Summary: Drawing heavily on Icelandic oral tradition (aka, sagas), Byock charts the course of the Norse settlement of Iceland. Beginning with initial settlement, the author charts the establishment of an egalitarian republican government amidst ongoing struggles with a fragile and occasionally hostile environment. Concluding with conquest by Norway, Byock chronicles the birth of this unique culture.
Review: Byock’s heavy use of the saga’s, which he defends in the books opening chapter, is a somewhat unusual tack for conventional historiography. Most historians tend to look askance (at best) of stories passed down through oral tradition, largely (but not exclusively) because they tend to change along with the society. As a result, oral tradition shorn of a written documentation of their changes over time tend to say a lot about contemporary society but are usually assumed to contain only nuggets of the past. That said, Byock (Professor of Old Norse and Medieval Scandinavian at UCLA) makes an engaging and knowledgeable tour guide. While the sagas form the backbone of each window into medieval Iceland, he ably reinforces each with extensive archeological, historical and anthropological data. The result is that, despite its unorthodox approach, the book’s central points are built on a solid foundation and remain largely free of unfounded speculation. For a more casual reader, the centrality of the personal accounts in the sagas make for an authoritative book that is far more engaging than one would expect.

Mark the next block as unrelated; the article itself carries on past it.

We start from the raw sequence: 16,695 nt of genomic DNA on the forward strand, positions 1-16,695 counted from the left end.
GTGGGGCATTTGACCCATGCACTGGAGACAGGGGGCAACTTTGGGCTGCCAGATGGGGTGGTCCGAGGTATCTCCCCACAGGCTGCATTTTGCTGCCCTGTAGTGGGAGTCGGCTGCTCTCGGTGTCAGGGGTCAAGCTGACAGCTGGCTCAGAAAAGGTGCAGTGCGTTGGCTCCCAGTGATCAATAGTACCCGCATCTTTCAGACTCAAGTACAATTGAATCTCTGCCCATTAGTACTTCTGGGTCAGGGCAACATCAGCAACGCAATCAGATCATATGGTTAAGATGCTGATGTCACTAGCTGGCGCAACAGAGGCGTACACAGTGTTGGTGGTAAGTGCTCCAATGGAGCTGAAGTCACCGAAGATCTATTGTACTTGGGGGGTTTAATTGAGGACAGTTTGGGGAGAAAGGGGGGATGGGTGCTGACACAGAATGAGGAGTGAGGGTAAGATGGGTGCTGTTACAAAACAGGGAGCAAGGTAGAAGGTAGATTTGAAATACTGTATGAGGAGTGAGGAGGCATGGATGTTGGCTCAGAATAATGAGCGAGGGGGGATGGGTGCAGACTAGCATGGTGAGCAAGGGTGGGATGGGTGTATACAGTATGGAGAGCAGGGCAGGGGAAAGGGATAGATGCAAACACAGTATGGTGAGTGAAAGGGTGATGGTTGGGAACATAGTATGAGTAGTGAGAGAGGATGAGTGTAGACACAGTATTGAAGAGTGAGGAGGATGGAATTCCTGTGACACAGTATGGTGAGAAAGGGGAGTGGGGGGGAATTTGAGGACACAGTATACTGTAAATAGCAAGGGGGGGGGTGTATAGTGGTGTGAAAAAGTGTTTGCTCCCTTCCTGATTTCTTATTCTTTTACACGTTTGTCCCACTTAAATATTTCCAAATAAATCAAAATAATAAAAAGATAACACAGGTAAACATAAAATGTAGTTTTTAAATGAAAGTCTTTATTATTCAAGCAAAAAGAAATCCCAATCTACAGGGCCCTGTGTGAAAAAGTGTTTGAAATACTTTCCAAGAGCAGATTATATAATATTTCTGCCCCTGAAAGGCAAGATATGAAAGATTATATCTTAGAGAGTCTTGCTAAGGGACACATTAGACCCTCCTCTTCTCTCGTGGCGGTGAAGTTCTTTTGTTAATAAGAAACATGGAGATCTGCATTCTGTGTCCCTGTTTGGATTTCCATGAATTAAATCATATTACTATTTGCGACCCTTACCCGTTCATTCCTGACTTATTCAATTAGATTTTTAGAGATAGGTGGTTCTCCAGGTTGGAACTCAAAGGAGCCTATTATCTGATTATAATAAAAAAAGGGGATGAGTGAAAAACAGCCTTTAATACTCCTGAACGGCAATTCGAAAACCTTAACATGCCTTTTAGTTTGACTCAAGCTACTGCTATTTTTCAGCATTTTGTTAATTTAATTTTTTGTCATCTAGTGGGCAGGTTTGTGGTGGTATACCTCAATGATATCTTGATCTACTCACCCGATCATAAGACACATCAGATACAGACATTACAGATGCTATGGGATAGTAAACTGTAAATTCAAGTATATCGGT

Read-a-likes: For those fascinated by Iceland but looking for a quicker read, Arnaldur Indridason’s mysteries are easily the most popular recent import. The strong writing and unique setting has pulled the author’s Inspector Erlendur novels towards the head of the pack among the throng of recent Scandinavian thrillers flooding the US market. The more literary works of another Icelandic author, Olaf Olafsson, have not garnered as much attention, but are worth checking out as well. For more on the medieval Norse settlement of Iceland and Greenland, Jared Diamond’s Collapse includes an interesting anthropological examination of the successes/failures of the two colonies. For more on the medieval Norse, The World of the Vikings by Richard Hall and Cultural Atlas of the Viking World by Colleen Batey are worth a look. For a fictional take on Vikings, check out Bernard Cornwell’s Saxon Tales or the works of Robert Low. For those interested in learning more about the sagas, check out the eVideo Nordic Sagas available through My Media Mall.
Availability: This title is not currently part of the Lake Bluff Public Library’s collection, but can be obtained via Interlibrary Loan.